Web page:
Ellie Kemper profiled in St. Louis Post-DispatchMar 2, 2015
In 1999, in a white satin gown, Elizabeth Claire Kemper was attended by maids and pages as the Veiled Prophet's Queen of Love and Beauty.
In 2009, in gold lame and tall black boots, Ellie Kemper struts through a music-video spoof in a webisode for The Office. Same Kemper? You bet.
The girl who led an undefeated field hockey team as a member of John Burroughs' class of 1998 found her passion not on the playing field but in performing.
Kemper, 29, was hired last season to fill in for a few episodes as the receptionist on The Office. Producers were charmed and in June asked Kemper to become a regular on the NBC comedy. Since September, she's been answering the phone at the Dunder Mifflin paper company and playing an increasingly large role in Office story lines.
Critics are noticing. Variety named her one of its "10 comics to watch." Alan Sepinwall of the Newark Star-Ledger praised the "infectious joy and sweetness" she has brought to the show. Others have called her fresh, adorable and "appealingly goofy."
A bit of that goofiness carries over into real life, too. After publicists failed to connect a planned phone interview, Kemper pulled into a Los Angeles parking lot to call from her car -- only to be interrupted by a man knocking persistently on her window, asking to repair the big dent she got while figuring out LA traffic.
Working on The Office, a show she loved, is "the coolest job on Earth," Kemper says.
She first auditioned when executive producer Greg Daniels was casting a new, then untitled comedy that turned out to be Parks and Recreation. When the opening on The Office came up, she got another call, "and I felt more comfortable going in because I'd met them before."
Originally, Erin was "different from who she is now," Kemper recalls. "The scenes I read for the audition were more Office-esque, more sarcastic and dry. They've tweaked the character a lot, so now she's more of an exaggerated version of myself. It's fun for me to play her, and this is such a cool place to be."
Cast mates, including fellow St. Louisans Jenna Fischer and Phyllis Smith, have made things easy for her, Kemper says.
"We have this little St. Louis clique here, and that's so great. It's nice to be able to talk to people who come from where you do. I acted like such a dork when I came on last spring. I went up to Jenna and I was like, 'I'm from St. Louis, too!'"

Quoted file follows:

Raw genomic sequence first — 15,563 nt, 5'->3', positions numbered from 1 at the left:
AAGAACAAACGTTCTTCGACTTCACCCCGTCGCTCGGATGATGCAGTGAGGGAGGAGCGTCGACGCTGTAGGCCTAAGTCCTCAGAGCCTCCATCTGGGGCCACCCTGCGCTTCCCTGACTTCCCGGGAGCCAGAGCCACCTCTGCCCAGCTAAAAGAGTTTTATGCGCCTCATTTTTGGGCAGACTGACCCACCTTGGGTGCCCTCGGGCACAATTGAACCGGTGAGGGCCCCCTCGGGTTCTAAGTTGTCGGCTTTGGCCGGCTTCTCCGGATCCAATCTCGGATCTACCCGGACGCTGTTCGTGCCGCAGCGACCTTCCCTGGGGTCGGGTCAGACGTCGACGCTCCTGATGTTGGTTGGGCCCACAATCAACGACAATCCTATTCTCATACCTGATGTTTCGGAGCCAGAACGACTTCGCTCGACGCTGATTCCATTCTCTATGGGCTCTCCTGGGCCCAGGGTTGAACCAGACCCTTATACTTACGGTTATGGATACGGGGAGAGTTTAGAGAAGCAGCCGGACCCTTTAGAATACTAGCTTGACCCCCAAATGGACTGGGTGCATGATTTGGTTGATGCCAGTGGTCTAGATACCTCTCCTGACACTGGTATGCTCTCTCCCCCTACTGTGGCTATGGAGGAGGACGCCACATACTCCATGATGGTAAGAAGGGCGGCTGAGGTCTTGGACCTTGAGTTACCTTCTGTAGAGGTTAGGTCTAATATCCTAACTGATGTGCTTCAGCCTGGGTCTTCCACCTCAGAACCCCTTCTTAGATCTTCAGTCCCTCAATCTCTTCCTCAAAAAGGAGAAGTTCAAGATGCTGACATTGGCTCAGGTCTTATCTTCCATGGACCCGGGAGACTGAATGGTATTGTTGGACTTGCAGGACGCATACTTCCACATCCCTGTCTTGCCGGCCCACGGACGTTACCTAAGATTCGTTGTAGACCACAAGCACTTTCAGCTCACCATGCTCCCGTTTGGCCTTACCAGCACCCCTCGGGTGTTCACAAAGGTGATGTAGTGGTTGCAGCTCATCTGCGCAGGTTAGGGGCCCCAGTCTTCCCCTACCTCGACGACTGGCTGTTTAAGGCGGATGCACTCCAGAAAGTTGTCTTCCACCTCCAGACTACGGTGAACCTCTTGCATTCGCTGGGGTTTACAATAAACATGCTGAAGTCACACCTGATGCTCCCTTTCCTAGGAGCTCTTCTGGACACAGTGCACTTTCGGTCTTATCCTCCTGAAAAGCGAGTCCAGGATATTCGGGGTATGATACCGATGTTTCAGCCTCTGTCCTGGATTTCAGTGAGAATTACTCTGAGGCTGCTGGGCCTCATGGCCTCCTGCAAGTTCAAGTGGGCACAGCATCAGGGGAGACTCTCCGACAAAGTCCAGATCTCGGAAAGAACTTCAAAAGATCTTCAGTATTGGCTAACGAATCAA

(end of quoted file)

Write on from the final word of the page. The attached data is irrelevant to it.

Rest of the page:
As a whole, the cast couldn't have been more welcoming to the new girl, Kemper says.
"These people are all so grounded," she says. "I haven't had a lot of experience, but this cast is just so nice."
Even lead Steve Carell doesn't give a hint that "he's this really big star," she says. "He is honestly the nicest person ever."
Kemper is starring with Mindy Kaling (Kelly) in a four-part NBC.com Web special, "Subtle Sexuality," which finds the two forming a girl group and recording a music video, backed by Ryan (B.J. Novak) and Andy (Ed Helms).
"They're funny, aren't they?" Kemper asks of the webisodes, remarking on her "insane costume" and praising Kaling as "so talented, plus such a normal person."
Kemper's passion for performing started at John Burroughs, where she acted in "every play and musical I could."
She was particularly taken with improvisational comedy, and not just because one of her teachers was Jon Hamm, who was 10 years ahead of her at Burroughs and taught there when she was a freshman.
Hamm, now the star of the Emmy-winning Mad Men, played the lead in Kemper's high school play, Stage Door. Thus she can legitimately say she performed with Jon Hamm, and she can also say he's watched her perform; last spring, when she brought a one-woman show ("Feeling Sad/Mad With Ellie Kemper") to LA from New York, she invited Hamm, and he attended.
"Everyone was all ga-ga over him," she says with a giggle.
After high school, Kemper attended Princeton University, performing with the improv group Quipfire! and the venerable Princeton Triangle Club, a touring musical-comedy troupe. She graduated in 2002 with a degree in English and attended Oxford University for a year.
"I was in an English Studies program, but I knew that wasn't what I wanted to do," she says.
Instead, Kemper headed for New York.
"I knew it was an uncertain path, but I had to try it for a couple of years and see what happened," she says.
Kemper got an agent and supported herself by landing "a lucky string of commercials" while taking classes at the Upright Citizens Brigade Theatre and People's Improv. She performed improv, mostly unpaid, and teamed with Scott Eckert, a fellow veteran of Princeton's Quipfire! Group, to write sketch shows.
Writing is as much a passion as performing, and Kemper wrote for the satirical newspaper the Onion and literary humor magazine McSweeney's and appeared in sketches for Late Night With Conan O'Brien and Important Things With Demetri Martin. Back home, her parents, David and Dotty Kemper, "helped me stay afloat that first year, and they were always emotionally supportive," Kemper says.